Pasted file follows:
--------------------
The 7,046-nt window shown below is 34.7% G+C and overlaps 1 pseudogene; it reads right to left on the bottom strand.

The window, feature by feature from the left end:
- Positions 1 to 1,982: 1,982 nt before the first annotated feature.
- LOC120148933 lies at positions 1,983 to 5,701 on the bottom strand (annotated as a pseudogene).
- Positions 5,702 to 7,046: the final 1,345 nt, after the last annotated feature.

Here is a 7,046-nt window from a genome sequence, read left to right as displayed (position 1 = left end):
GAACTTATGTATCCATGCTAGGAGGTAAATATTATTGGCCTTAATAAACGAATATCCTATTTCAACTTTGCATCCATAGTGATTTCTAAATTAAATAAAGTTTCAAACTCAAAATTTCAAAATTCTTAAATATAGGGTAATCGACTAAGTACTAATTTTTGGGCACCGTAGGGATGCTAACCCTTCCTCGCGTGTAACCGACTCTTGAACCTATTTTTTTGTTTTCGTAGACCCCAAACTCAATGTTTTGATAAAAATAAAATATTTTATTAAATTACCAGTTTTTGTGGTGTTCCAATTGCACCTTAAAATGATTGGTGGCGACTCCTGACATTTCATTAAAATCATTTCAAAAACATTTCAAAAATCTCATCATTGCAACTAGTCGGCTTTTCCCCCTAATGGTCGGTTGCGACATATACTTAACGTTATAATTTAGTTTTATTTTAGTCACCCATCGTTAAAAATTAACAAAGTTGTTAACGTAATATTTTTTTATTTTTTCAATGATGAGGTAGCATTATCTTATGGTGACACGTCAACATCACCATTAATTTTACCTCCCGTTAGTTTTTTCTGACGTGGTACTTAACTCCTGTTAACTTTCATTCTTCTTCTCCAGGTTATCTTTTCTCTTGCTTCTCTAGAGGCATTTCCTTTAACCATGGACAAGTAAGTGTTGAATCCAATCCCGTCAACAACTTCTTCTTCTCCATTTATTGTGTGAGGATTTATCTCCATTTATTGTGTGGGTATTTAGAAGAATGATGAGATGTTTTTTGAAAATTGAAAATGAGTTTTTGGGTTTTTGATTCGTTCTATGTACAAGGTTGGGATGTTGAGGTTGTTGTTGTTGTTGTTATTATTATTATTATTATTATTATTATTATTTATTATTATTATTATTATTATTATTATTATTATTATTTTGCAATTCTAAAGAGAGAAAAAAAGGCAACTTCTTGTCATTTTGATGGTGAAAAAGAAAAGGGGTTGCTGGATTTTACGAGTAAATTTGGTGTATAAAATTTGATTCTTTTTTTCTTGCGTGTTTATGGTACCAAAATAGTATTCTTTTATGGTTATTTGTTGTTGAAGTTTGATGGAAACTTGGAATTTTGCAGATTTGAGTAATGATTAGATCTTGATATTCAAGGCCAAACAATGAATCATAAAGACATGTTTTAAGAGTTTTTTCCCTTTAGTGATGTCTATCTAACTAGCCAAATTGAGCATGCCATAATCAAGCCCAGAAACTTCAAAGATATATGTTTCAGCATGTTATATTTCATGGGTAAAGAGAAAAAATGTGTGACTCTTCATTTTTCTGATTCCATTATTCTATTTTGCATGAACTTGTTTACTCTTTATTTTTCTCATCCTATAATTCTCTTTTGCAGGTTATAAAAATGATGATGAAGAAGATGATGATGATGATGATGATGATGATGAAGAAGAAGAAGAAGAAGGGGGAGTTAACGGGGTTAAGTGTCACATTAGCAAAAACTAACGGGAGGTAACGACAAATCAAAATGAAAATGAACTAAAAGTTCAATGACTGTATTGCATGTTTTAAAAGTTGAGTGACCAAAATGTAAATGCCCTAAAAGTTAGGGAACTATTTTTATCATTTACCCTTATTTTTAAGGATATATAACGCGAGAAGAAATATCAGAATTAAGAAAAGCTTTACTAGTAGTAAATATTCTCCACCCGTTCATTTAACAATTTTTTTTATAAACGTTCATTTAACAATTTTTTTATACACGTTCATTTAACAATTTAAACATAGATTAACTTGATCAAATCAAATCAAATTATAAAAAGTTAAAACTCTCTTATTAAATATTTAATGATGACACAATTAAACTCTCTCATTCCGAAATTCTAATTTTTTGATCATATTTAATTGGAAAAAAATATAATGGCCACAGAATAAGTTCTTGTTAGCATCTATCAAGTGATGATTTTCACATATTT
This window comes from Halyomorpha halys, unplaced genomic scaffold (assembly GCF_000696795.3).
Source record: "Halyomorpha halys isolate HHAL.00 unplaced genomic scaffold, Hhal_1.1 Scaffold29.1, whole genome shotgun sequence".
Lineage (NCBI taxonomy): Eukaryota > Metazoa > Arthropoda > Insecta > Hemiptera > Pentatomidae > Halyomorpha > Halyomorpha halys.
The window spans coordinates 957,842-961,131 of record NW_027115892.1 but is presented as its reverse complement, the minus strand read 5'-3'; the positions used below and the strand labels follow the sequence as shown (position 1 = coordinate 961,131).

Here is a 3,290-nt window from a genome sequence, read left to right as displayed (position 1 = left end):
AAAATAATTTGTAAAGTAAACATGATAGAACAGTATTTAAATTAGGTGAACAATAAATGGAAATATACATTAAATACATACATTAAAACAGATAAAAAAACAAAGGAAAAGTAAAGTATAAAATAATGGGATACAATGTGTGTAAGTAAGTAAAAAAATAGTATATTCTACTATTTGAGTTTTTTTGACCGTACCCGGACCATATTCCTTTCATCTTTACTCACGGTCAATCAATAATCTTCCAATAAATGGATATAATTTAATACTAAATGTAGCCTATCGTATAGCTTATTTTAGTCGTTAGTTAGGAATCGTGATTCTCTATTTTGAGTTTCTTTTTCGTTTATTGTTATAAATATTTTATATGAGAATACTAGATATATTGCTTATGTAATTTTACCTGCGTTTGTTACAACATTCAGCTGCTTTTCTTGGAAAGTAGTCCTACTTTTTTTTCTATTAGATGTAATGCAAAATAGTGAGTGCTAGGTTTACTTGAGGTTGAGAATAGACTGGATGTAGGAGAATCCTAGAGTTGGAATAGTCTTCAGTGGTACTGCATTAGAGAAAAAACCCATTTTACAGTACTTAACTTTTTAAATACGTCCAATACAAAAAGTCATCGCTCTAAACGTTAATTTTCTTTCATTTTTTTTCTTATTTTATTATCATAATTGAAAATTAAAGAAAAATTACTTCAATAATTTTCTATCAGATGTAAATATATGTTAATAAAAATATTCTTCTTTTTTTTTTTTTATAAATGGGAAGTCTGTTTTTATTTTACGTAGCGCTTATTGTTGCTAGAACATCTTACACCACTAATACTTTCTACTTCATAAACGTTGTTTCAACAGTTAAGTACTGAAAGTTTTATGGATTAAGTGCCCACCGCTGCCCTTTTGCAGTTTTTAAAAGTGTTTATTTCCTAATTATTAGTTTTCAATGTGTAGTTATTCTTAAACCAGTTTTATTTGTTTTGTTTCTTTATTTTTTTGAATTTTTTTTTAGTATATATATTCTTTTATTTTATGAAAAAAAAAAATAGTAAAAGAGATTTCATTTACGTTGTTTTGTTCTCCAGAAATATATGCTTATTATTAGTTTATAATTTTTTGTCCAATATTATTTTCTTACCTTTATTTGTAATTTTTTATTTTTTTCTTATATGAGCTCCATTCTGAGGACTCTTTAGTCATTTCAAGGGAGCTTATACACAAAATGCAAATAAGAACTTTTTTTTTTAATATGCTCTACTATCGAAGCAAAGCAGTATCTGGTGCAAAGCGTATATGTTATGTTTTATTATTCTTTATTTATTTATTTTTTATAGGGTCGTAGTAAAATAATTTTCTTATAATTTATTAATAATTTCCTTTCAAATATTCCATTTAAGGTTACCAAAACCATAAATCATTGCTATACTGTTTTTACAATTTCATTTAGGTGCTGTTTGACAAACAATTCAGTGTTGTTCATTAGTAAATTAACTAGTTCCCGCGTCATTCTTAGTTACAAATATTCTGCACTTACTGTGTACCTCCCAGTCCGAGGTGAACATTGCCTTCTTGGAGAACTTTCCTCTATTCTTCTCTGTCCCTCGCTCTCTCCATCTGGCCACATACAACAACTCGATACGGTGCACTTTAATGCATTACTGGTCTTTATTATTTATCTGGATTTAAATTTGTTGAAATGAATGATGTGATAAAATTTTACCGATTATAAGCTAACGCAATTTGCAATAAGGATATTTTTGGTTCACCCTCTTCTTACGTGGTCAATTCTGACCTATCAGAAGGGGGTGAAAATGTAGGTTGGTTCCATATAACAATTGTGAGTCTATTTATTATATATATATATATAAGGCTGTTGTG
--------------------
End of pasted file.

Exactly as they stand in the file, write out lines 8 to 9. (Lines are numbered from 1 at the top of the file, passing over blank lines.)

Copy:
This window comes from Halyomorpha halys, unplaced genomic scaffold (assembly GCF_000696795.3).
Source record: "Halyomorpha halys isolate HHAL.00 unplaced genomic scaffold, Hhal_1.1 Scaffold29.1, whole genome shotgun sequence".